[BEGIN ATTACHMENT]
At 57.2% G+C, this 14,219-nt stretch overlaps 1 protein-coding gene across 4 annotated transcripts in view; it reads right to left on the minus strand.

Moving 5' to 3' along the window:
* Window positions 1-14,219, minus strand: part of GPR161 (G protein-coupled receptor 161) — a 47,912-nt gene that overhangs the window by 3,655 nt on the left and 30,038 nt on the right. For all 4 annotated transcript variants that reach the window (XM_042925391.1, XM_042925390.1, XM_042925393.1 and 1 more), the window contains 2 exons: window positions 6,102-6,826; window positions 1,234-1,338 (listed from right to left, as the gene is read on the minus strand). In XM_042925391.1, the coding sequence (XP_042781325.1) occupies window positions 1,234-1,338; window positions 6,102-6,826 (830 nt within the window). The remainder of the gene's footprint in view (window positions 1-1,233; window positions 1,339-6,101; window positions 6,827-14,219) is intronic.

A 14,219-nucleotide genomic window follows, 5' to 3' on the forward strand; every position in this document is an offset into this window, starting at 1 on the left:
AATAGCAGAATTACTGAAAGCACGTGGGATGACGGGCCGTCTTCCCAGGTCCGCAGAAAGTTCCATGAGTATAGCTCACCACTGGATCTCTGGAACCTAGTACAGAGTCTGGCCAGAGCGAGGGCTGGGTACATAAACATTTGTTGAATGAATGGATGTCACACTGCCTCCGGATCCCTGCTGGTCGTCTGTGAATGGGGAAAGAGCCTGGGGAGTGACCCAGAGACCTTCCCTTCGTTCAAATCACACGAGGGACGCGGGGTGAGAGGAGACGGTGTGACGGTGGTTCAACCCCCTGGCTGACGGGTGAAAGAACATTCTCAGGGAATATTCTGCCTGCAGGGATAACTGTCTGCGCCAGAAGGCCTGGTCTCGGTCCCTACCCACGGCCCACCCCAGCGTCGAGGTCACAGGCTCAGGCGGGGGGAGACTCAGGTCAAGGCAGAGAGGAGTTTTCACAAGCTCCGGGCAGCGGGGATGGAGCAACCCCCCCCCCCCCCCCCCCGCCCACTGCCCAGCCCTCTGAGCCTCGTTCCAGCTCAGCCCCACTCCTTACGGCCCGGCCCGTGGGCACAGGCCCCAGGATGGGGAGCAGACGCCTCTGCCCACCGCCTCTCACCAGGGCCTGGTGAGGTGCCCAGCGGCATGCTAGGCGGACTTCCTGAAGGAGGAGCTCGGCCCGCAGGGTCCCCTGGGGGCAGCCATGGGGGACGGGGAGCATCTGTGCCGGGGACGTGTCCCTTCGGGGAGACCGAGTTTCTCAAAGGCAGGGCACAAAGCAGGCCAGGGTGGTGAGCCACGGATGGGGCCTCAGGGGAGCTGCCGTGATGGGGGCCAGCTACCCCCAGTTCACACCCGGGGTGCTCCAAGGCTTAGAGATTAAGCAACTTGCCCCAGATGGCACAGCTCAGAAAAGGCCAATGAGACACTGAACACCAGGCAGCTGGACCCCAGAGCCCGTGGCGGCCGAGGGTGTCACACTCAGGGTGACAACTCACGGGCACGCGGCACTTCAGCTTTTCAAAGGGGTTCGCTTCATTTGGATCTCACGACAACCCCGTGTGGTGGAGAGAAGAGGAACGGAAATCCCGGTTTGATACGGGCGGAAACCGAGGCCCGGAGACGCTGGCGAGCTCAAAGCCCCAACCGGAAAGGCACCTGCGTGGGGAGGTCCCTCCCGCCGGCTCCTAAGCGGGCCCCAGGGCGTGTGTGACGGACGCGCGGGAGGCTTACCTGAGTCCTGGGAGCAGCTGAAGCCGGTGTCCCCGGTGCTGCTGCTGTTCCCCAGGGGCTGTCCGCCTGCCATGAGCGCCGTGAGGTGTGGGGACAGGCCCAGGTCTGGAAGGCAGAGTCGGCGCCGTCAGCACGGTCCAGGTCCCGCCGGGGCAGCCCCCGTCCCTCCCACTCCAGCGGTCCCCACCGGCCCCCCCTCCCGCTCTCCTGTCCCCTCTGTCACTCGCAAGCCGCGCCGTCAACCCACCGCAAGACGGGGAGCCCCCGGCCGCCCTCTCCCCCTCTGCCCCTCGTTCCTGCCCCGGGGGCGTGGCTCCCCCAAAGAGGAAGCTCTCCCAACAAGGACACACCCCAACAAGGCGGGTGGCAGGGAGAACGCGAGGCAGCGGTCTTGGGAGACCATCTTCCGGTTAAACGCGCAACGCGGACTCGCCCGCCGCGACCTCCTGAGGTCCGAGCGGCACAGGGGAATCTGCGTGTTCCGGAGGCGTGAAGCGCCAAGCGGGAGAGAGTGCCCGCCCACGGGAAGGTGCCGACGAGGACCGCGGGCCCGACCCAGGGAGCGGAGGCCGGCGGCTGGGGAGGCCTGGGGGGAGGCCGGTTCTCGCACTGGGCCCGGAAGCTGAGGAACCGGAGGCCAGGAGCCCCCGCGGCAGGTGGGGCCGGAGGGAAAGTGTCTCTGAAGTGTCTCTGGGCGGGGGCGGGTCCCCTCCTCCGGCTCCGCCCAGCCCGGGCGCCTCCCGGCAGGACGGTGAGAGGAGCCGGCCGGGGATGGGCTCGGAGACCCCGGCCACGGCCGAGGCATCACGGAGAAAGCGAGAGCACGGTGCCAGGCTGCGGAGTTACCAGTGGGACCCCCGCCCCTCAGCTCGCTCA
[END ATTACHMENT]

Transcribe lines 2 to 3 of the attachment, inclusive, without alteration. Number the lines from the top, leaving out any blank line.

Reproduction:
Moving 5' to 3' along the window:
* Window positions 1-14,219, minus strand: part of GPR161 (G protein-coupled receptor 161) — a 47,912-nt gene that overhangs the window by 3,655 nt on the left and 30,038 nt on the right. For all 4 annotated transcript variants that reach the window (XM_042925391.1, XM_042925390.1, XM_042925393.1 and 1 more), the window contains 2 exons: window positions 6,102-6,826; window positions 1,234-1,338 (listed from right to left, as the gene is read on the minus strand). In XM_042925391.1, the coding sequence (XP_042781325.1) occupies window positions 1,234-1,338; window positions 6,102-6,826 (830 nt within the window). The remainder of the gene's footprint in view (window positions 1-1,233; window positions 1,339-6,101; window positions 6,827-14,219) is intronic.